Need for fund
The St. Michael North East MP said the facility had served a useful purpose over time as it “sought to fight against poverty and to assist the needs of the vulnerable, in particular through institutions that currently exist” and told Parliament she saw the need for a Needy Trust Fund in Barbados.
“I am not sure that we are doing the right thing in repealing it. I think that at this very time when people are clearly suffering as a result of the economic recession, when the economy is smaller than it was six (to) seven years ago, when unemployment has doubled what it was five years ago, when prices have increased by 35 per cent, there is in fact a need for a Needy Trust Fund to be able to help ordinary people get through,” she said during debate on the Social Investment Fund Repeal Act 2013 in the Lower House this morning.
“I don’t know about other parishes, but I know about St. Michael for sure, and in St. Michael … a man that wakes up with $20 in his pocket now feels like a lord because so many people are without funds.
“The government has said … that many of these things ought to be going to the Welfare Department and I therefore look forward to an increase in the subsidy of the Welfare Department in the light of this abolition of the Social Investment Fund by law as we receive the Estimates of Revenue and Expenditure for the next financial year…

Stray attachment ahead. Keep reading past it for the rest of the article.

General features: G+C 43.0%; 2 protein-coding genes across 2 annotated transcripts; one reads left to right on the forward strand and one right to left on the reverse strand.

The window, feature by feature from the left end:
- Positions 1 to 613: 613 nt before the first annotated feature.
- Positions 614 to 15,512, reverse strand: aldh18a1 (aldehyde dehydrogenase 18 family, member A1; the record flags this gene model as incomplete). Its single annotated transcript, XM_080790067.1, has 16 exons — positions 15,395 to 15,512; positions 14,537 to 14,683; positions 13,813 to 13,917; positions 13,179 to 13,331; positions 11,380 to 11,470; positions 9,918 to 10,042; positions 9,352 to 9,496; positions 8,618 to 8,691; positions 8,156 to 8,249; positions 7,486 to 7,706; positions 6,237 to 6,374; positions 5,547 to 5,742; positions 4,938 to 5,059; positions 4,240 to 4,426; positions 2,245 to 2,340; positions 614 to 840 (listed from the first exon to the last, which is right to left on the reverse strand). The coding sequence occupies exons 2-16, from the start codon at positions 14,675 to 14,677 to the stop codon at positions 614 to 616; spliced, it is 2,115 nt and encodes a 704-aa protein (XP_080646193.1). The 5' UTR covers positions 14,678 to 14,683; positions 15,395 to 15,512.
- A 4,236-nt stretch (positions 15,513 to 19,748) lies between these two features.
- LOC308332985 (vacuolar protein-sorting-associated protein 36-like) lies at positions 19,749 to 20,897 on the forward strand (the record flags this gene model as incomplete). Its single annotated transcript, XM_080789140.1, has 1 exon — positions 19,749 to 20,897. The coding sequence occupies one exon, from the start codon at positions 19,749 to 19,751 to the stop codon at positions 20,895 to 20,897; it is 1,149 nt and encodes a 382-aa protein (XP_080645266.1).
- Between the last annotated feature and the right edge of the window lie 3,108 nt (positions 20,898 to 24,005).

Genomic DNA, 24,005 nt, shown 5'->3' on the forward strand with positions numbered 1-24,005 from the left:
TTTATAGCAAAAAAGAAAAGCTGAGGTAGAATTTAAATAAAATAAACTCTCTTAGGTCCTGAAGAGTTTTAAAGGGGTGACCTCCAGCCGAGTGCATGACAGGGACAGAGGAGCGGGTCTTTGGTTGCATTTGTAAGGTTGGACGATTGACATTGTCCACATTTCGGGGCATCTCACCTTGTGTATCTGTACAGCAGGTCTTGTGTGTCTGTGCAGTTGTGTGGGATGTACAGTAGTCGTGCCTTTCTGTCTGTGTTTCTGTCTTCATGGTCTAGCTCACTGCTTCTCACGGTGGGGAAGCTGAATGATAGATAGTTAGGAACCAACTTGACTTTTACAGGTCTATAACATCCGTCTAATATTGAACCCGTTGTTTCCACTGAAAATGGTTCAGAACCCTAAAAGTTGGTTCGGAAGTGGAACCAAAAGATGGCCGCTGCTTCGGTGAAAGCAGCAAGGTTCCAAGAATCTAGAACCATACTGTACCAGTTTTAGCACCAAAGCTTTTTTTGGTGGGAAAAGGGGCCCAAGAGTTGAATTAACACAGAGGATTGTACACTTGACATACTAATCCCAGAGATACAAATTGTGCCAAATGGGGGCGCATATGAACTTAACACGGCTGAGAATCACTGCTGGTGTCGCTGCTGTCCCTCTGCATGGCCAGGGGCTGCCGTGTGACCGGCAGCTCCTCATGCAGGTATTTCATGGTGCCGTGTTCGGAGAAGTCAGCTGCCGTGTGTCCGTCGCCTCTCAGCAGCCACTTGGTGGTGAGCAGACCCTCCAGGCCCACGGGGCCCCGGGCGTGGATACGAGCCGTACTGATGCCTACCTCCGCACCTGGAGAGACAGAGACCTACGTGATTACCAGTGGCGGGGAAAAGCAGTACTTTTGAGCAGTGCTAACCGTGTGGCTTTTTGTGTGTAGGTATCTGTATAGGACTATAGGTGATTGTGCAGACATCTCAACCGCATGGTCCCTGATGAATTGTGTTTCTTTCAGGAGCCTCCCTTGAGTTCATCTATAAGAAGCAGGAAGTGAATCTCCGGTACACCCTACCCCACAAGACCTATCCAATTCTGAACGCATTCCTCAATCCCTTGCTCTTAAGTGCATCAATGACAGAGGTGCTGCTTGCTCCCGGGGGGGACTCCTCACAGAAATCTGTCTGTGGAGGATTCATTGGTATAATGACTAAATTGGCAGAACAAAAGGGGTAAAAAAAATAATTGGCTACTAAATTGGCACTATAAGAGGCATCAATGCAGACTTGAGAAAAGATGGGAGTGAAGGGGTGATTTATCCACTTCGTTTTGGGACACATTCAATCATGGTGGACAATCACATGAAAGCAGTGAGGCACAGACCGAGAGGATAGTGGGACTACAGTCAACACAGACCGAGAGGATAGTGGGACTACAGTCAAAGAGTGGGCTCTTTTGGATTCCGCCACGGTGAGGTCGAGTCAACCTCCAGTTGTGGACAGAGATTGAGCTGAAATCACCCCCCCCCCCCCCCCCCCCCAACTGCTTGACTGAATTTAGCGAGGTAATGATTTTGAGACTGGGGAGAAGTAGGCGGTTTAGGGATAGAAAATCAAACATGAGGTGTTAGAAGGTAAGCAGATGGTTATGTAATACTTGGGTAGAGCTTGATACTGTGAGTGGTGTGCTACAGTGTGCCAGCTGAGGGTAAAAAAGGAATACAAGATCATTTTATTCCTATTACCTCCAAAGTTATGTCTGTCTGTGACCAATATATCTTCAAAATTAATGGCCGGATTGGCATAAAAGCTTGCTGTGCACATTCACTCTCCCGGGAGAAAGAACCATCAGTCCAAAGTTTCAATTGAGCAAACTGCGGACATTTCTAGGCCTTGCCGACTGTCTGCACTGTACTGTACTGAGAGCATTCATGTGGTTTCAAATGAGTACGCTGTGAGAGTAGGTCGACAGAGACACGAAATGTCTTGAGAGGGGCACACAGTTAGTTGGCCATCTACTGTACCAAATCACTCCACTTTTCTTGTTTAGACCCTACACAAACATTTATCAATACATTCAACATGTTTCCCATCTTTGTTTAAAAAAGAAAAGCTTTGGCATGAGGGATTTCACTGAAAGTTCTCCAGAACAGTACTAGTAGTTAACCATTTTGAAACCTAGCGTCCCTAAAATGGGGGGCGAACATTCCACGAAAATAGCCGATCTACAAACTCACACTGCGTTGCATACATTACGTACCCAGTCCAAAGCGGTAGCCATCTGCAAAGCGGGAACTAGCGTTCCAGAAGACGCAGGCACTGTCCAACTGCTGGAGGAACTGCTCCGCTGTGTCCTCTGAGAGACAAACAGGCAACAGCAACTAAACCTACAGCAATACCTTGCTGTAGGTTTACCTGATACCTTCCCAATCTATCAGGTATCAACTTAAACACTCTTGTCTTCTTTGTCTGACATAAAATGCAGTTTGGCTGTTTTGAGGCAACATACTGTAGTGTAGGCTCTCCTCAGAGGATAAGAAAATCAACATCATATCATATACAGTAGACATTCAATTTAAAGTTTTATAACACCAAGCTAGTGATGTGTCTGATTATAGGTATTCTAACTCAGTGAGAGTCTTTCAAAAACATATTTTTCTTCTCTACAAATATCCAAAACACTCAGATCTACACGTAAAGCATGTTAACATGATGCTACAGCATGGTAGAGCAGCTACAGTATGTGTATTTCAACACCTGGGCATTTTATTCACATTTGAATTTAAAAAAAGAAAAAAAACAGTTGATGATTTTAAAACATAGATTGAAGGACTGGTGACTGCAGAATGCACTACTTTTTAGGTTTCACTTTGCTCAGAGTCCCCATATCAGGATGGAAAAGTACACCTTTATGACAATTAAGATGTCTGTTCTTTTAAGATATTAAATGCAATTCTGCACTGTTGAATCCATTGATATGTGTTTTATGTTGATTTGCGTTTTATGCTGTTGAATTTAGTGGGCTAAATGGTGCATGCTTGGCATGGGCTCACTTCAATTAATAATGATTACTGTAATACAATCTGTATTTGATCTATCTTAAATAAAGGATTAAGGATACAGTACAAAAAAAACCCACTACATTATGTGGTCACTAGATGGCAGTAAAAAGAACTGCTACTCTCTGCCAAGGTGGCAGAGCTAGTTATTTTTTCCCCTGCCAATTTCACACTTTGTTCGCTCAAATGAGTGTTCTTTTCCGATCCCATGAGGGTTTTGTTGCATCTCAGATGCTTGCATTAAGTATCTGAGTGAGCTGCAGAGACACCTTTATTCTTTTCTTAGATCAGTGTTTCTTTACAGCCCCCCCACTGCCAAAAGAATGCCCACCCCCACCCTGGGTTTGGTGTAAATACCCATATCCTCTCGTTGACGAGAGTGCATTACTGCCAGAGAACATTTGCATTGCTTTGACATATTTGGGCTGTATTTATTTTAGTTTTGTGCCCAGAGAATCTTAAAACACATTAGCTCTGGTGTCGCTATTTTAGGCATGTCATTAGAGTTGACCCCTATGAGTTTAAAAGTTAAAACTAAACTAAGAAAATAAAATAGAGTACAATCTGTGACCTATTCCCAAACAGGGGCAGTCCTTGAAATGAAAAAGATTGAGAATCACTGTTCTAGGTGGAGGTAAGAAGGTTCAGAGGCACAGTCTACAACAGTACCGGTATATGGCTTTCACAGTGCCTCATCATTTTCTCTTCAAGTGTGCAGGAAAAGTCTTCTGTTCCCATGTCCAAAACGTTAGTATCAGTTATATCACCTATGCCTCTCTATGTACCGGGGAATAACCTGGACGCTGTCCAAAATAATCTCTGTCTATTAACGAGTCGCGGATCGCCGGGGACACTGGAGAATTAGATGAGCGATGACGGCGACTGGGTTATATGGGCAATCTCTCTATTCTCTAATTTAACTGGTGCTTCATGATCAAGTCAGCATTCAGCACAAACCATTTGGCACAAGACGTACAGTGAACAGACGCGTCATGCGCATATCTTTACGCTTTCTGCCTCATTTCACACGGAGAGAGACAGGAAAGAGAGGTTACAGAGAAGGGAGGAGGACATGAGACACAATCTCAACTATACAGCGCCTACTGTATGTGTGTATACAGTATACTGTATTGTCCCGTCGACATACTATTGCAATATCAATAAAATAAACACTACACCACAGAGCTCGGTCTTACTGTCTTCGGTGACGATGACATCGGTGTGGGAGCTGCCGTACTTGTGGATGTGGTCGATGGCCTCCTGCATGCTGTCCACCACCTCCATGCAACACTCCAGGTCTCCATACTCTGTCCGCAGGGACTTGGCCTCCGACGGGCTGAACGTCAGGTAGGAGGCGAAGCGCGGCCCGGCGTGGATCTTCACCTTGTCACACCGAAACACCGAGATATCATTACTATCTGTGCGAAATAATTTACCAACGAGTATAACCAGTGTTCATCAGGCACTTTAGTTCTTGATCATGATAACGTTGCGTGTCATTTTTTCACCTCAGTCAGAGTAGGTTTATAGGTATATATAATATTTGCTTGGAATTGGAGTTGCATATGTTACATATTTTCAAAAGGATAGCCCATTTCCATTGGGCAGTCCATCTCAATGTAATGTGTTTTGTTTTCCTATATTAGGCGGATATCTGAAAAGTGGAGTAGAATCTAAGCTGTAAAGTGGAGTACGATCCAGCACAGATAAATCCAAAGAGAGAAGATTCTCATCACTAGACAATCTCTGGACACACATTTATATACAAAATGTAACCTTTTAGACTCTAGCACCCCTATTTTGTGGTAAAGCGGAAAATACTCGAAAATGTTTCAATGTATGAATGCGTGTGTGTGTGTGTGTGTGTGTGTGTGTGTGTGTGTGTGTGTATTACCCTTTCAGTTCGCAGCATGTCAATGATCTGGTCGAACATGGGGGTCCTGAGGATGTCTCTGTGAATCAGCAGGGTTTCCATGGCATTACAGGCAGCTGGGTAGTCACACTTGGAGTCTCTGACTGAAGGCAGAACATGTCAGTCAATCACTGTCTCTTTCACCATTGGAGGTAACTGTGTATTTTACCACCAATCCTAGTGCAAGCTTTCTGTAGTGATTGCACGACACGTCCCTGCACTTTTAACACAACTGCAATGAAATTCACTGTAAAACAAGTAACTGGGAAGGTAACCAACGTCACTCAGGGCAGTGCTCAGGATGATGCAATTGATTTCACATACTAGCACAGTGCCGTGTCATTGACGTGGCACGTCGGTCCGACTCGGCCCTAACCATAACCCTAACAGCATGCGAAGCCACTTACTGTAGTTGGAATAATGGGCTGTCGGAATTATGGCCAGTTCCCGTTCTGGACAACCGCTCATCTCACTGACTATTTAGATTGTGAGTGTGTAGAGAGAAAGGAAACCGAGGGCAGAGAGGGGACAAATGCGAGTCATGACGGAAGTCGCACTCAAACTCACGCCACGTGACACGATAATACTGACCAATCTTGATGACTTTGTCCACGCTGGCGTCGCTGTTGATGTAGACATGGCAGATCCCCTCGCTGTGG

“We all know the extent of the hard times and suffering and to that extent I trust and pray that while we may be transferring the surplus to the Micro Enterprise Development Fund … that that is not the only purpose that the Social Investment Fund played and to that extent where and how are we going to meet the purposes that it met for a number of years,” she said.
The Barbados Labour Party leader said the fund now officially repelled had been an innovative method of fighting poverty directly in the island’s communities.
“This was a way of ensuring that small loans could be made and loans therefore were never made directly from the Social Investment Fund to any individual,” she recalled.
“Persons who needed funds never interfaced directly with the Ministry of Finance or with the Social Investment Fund, but it was done through the individual entities that existed to provide that kind of support, the majority non governmental, but some governmental, in the form of the Urban Development Commission and the Rural Development Commission.”
Mottley also questioned why it had taken Government four years to repeal the fund via Parliament.
“You cannot take a decision at the end of March 2009…and then four years later after the decision is taken, and I suspect after the funds have been transferred without legal authority, this House is now being asked effectively to ratify, even though the bill does not use that language,” she observed. (SC)